Fed-up Raleigh mom finally gets her handicap accessible van

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Modified van took months to be completed.

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A Wake County mom and son were forced to wait months for a handicap accessible vehicle.

After years of researching and saving, Lori Jajczyk finally found the handicap accessible vehicle she thought would work for her family. Her son Aaron suffers from muscular dystrophy and getting around is becoming more and more difficult.

"Harder for him to slide in and out of a car, and it is getting harder and harder for me to lift up his scooter," Lori said.

Lori learned about All Terrain Conversions, also known as ATC at a Raleigh business. A sales rep for ATC told her why the vehicle would work for them. Lori says the sales rep said, "We have a new line of SUV's that we can do."

She said she was shown a video of how ATC could modify a Chevy Traverse to make it handicap accessible. Lori says from the sales pitch, she thought it would be the perfect fit. She bought a brand new Chevy Traverse and signed a contract with ATC. The modification cost $19,999 and she put $4,999 down for the modification to get started.

Lori Jajczyk was very frustrated. "They have my almost $28,000 vehicle plus $20,000, and I have no car."

In July, Lori drove the Traverse all the way to ATC headquarters in Indiana. She says she was told it would take six to eight weeks to be done. She says in August, she got a call from ATC about the progress.

"August 17 we will get the fuel tanks, and it will take a week to two tops after that and then it would be ready for pick up," Lori says an ATC rep told her.

With being told the work was almost done, the state released its funding for the modification. The state Cap-C program paid the remaining $15,000 owed on the modification.

But despite being paid in full, the modifications on the SUV still weren't done. Lori was frustrated.

"I want to see a picture of my vehicle," she told them. "You say you are waiting on fuel tanks, but you say you've done stuff. I want to see what you've done."

Lori says a rep with ATC sent her pictures of other vehicles that were being modified, not her vehicle.

Not her van.

Not the work on her vehicle.

Lori asked a police officer in Indiana to go to ATC headquarters to make sure her vehicle was still there. Lori says she was sent several pictures from the police officer.

A police officer in Indiana sent photos to Lori, showing her the SUV was still sitting in the same spot she left it.

She says, "It was sitting in the same spot I parked it outside. Nothing was done to it. From July to Oct. 12, it sat, and they kept saying it was 90 percent done."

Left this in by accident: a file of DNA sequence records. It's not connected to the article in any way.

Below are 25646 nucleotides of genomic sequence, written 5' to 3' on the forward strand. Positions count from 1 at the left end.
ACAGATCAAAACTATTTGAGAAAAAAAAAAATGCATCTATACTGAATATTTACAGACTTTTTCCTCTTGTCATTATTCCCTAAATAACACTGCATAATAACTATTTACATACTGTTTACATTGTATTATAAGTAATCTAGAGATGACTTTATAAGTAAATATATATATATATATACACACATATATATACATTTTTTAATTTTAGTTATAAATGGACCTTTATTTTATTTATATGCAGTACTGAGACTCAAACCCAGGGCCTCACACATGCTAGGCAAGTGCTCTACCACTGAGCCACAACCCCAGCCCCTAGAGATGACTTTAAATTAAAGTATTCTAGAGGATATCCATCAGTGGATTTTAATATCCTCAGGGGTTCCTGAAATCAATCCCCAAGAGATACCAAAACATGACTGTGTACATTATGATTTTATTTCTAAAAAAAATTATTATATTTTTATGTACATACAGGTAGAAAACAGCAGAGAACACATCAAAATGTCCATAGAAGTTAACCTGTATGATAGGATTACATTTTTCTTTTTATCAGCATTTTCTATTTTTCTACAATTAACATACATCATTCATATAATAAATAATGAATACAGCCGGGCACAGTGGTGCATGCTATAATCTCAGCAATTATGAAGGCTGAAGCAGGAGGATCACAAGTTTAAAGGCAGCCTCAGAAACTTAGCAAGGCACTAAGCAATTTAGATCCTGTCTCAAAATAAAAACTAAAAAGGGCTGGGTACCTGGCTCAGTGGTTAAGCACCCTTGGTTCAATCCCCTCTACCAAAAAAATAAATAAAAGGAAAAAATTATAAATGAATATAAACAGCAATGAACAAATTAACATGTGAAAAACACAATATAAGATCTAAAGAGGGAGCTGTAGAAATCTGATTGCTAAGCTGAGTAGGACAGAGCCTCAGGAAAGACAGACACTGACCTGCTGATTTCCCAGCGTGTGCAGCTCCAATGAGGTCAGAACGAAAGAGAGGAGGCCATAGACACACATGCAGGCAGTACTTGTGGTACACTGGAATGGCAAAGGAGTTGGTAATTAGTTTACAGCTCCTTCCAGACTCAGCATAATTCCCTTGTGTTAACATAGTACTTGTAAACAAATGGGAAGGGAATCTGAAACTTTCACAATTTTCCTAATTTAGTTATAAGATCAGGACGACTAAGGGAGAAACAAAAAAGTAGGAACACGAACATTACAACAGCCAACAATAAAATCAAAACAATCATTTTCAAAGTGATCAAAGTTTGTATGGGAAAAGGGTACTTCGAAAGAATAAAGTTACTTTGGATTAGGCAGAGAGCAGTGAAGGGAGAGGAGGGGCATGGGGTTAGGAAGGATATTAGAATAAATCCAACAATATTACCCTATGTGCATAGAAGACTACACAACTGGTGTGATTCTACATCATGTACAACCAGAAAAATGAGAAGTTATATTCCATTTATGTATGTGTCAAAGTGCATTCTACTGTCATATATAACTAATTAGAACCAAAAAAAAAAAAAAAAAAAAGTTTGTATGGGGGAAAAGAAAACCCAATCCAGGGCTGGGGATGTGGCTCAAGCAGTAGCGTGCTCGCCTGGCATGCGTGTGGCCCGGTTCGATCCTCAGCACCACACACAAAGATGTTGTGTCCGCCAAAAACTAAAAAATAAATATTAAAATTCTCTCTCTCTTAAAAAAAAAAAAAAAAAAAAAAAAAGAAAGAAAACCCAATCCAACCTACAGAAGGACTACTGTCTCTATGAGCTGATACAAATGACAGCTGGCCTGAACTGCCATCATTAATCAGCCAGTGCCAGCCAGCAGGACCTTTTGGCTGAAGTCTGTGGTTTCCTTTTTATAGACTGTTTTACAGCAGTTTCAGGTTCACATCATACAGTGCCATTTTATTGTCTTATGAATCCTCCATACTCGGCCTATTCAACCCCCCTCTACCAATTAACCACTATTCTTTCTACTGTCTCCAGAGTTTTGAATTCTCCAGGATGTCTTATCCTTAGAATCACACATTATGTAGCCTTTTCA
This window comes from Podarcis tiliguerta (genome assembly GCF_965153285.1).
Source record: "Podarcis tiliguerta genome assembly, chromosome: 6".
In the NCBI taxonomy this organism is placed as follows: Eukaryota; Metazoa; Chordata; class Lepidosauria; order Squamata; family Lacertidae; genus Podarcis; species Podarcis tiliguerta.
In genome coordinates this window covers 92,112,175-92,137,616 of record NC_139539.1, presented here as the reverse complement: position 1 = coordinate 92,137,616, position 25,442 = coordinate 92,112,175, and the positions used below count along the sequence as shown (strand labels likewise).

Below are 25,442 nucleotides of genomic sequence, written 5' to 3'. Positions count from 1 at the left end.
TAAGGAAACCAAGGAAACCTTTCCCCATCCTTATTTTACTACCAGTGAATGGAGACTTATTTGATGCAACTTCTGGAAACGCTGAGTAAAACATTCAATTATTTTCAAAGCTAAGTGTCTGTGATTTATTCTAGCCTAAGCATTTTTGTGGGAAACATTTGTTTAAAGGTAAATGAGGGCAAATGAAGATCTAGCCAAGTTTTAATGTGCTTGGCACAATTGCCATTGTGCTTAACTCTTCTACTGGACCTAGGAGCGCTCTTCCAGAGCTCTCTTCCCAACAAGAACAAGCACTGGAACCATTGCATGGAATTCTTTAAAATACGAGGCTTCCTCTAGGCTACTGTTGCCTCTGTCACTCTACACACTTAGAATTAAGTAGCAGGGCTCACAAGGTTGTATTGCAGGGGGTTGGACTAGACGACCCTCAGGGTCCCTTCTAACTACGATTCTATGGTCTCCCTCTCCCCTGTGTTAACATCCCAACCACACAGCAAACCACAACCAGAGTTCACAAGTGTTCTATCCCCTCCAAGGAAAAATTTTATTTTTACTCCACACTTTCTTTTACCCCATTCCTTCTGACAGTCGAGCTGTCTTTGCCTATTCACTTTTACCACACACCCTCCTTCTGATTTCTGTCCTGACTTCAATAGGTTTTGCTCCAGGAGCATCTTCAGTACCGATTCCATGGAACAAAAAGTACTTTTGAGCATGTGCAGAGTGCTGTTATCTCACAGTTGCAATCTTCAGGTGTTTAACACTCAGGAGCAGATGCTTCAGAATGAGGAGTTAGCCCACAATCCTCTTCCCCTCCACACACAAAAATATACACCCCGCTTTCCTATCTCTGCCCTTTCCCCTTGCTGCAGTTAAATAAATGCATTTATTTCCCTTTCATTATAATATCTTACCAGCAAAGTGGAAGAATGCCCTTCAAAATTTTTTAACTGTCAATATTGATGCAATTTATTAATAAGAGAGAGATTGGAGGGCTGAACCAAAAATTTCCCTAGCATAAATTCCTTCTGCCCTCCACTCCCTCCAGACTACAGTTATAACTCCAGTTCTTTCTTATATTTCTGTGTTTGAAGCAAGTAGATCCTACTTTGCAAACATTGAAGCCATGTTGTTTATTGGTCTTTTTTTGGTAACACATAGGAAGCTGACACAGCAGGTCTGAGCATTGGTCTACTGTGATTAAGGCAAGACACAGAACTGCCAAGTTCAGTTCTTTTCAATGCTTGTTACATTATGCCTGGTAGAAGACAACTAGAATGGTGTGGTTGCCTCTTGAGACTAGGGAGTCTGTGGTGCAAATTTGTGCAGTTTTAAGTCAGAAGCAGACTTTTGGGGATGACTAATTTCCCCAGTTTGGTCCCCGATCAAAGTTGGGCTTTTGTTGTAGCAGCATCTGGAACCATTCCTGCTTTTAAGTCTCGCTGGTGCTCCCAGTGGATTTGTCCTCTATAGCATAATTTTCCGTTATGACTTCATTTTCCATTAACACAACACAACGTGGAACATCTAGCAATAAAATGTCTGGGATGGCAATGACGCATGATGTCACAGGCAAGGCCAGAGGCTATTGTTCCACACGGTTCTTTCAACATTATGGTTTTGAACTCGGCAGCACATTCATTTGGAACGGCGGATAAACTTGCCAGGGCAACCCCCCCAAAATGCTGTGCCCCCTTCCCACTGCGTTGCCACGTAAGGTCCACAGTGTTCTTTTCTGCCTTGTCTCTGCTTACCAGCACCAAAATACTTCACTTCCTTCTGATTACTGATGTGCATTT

Lori was fed up. The owner of ATC emailed Lori and told her he would give her $2,000 back if she would let him move forward with the modification. If she didn't want that option, the owner also offered to refund Lori the full amount paid, plus buy her Traverse from her.

Lori was willing to give ATC a second chance as she claims the owner told her the modifications would be done in two to three weeks. When that didn't happen, Lori got in touch with me.

"Very frustrated because you trust somebody, I totally trusted them. They have my almost $28,000 vehicle plus $20,000, and I have no car," Lori said.

I reached out to the president of ATC, Steve Kitchin. He admitted to the delays and said they were caused by several issues with parts and changes that needed to be made to the modification process.

He added, "Although this situation has been frustrating, I felt we have done everything possible to get this project complete. We have offered to buy back vehicle and have conceded discounts. She has always said she wants to continue waiting on her Traverse. My desire is to ultimately make her happy with one of the best conversions on the road. I think that will happen next week."

It was a long wait, but Aaron has a van he feels comfortable with.

Despite the delays, Lori still wanted to wait for ATC to finish the modification.

"This was for my son," Lori said. "They keep saying I know how bad you want this; it's not a want -- I need this."

It did take a few more delays, but finally Aaron and Lori finally got their handicap accessible Traverse.

"He really likes it because he can drive right in," Lori said.

Lori says it's such a huge relief having the vehicle, one Aaron feels comfortable in. Despite waiting more than six months for ATC to complete the modification, Lori is happy with it.

"Very happy it's over. I'm very happy with the vehicle," Lori said.

The President of ATC adds he understands Lori's frustration, and because of the long delay, he did refund Lori $5,000 of the $20,000 paid to get the vehicle modified.

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